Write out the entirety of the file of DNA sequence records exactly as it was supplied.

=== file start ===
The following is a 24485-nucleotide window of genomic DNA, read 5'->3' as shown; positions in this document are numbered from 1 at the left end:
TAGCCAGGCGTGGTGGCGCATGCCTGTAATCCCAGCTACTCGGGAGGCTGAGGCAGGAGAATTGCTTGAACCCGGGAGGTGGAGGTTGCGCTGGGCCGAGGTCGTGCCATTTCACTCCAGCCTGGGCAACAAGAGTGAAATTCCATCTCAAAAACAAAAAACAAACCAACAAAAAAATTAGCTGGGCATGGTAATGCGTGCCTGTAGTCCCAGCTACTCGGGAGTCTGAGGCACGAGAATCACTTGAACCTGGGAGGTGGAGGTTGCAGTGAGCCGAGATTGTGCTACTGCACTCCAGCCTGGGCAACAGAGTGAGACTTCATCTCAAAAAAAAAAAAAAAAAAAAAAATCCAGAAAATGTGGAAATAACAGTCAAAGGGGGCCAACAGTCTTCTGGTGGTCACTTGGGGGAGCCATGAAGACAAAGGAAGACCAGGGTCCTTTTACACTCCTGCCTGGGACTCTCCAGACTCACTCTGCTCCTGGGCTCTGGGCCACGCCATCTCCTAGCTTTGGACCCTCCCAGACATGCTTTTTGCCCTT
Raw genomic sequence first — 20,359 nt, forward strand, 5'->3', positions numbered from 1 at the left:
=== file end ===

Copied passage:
The following is a 24485-nucleotide window of genomic DNA, read 5'->3' as shown; positions in this document are numbered from 1 at the left end:
TAGCCAGGCGTGGTGGCGCATGCCTGTAATCCCAGCTACTCGGGAGGCTGAGGCAGGAGAATTGCTTGAACCCGGGAGGTGGAGGTTGCGCTGGGCCGAGGTCGTGCCATTTCACTCCAGCCTGGGCAACAAGAGTGAAATTCCATCTCAAAAACAAAAAACAAACCAACAAAAAAATTAGCTGGGCATGGTAATGCGTGCCTGTAGTCCCAGCTACTCGGGAGTCTGAGGCACGAGAATCACTTGAACCTGGGAGGTGGAGGTTGCAGTGAGCCGAGATTGTGCTACTGCACTCCAGCCTGGGCAACAGAGTGAGACTTCATCTCAAAAAAAAAAAAAAAAAAAAAAATCCAGAAAATGTGGAAATAACAGTCAAAGGGGGCCAACAGTCTTCTGGTGGTCACTTGGGGGAGCCATGAAGACAAAGGAAGACCAGGGTCCTTTTACACTCCTGCCTGGGACTCTCCAGACTCACTCTGCTCCTGGGCTCTGGGCCACGCCATCTCCTAGCTTTGGACCCTCCCAGACATGCTTTTTGCCCTT
Raw genomic sequence first — 20,359 nt, forward strand, 5'->3', positions numbered from 1 at the left: